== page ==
FTC Announces Regulatory Review of Endorsement Guides – Changes and Enforcement Actions Will Likely Follow
The FTC recently announced a regulatory review of its Endorsement Guides, which provide guidance to marketers to ensure that endorsements and testimonials for products and services are not misleading, particularly as to whether there is a “material connection” between the endorser and the marketer. The Guides interpret laws the FTC administers, and are therefore advisory in nature, but the FTC can take action under the FTC Act if an endorsement or testimonial is inconsistent with the Guides. The Guides were last revised in 2009 and have gotten quite a workout in the past decade due to the rise of influencer marketing and the increasing role of consumer reviews in the advertisement and promotion of goods and services. In 2017, the FTC staff issued a helpful set of FAQ’s that addressed many of the technological advances that took hold of the marketing world in the prior ten years.
In the Request for Public Comment on the Guides, the FTC is seeking input on a wide range of issues including:
- Whether changes in technology or the economy require changes to the Guides
- Have consumer perceptions regarding endorsements changed since the Guides were last revised and, if so, do these changes warrant revising the Guides
- What disclosures of material connections currently being used in social media are likely not understood by consumers
- Whether incentives in the form of free and discounted products bias consumer reviews, even when a favorable review is not required to receive the incentive
- Whether composite ratings that include reviews based on incentives are misleading, even when reviewers disclose incentives in the underlying reviews
- Whether children are capable of understanding disclosures of material connections
- Are there alternatives, such as individual enforcement actions under the FTC Act, which would be more effective or equally effective in addressing those practices?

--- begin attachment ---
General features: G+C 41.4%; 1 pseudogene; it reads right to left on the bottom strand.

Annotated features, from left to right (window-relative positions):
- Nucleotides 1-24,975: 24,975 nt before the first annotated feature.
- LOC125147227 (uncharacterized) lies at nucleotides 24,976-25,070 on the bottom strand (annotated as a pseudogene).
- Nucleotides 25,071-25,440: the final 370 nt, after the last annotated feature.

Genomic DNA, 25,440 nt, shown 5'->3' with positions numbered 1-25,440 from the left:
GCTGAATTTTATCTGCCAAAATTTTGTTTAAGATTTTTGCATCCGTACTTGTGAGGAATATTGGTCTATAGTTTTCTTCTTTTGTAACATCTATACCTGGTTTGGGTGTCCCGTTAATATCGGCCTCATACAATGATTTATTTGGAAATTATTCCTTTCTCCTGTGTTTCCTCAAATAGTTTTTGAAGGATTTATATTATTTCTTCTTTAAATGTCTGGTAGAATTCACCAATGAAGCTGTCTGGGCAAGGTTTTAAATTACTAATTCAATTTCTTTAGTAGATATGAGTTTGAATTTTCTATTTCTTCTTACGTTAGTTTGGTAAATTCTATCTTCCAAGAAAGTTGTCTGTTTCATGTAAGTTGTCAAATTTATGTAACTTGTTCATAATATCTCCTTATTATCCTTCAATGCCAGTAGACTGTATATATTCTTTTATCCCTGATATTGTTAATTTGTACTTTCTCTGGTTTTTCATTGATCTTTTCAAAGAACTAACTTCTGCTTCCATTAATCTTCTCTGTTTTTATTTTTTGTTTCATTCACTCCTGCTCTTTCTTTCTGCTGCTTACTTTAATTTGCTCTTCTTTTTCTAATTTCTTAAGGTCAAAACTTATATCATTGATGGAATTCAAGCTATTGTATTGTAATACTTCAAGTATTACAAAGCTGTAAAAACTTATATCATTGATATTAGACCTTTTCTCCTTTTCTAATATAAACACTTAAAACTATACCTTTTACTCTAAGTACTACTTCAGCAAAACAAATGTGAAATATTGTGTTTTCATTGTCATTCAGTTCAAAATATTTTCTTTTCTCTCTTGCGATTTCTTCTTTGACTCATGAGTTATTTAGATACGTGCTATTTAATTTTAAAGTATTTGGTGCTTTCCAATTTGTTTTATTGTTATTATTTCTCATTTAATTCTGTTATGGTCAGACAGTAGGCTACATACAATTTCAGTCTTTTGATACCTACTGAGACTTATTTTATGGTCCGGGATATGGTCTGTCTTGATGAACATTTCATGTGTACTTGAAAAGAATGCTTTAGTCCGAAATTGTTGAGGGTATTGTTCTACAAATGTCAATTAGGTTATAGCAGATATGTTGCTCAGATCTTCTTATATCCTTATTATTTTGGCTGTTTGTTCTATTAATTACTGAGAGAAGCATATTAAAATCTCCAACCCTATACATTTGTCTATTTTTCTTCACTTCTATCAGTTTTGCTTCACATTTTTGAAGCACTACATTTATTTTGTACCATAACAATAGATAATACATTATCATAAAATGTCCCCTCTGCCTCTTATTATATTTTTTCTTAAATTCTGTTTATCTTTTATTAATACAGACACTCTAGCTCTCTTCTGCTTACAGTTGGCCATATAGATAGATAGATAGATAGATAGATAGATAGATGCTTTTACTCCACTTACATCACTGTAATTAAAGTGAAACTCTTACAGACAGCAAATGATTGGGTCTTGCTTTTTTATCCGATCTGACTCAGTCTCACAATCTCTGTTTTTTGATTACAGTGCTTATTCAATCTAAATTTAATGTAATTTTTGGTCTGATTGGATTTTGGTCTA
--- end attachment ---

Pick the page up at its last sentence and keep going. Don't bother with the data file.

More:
- Do the Endorsement Guides describe any practices that are not deceptive or unfair, and if so, which practices and why are they not deceptive or unfair?
While the Request for Public Comment also asks whether there is a continuing need for the Endorsement Guides and whether changes should be made to reduce the burdens or costs imposed on businesses or endorsers, the Endorsement Guides will likely endure, even if there are more specific examples given or tweaks about how disclosures should be made. The mention of disclosure of material connections when children are involved is interesting – the Request indicates that “the FTC has received complaints that young children may not understand disclosures of material connections.” This may indicate that more specific guidance or rules may be issued when endorsements or reviews are used to market goods and services to minors. Similarly, the requests regarding alternatives, including individual enforcement actions, and whether any covered practices are not deceptive are both interesting questions that could yield some lively response from cutting edge marketers.
The TMCA will be following continuing developments at the FTC on the Endorsement Guides – stay tuned!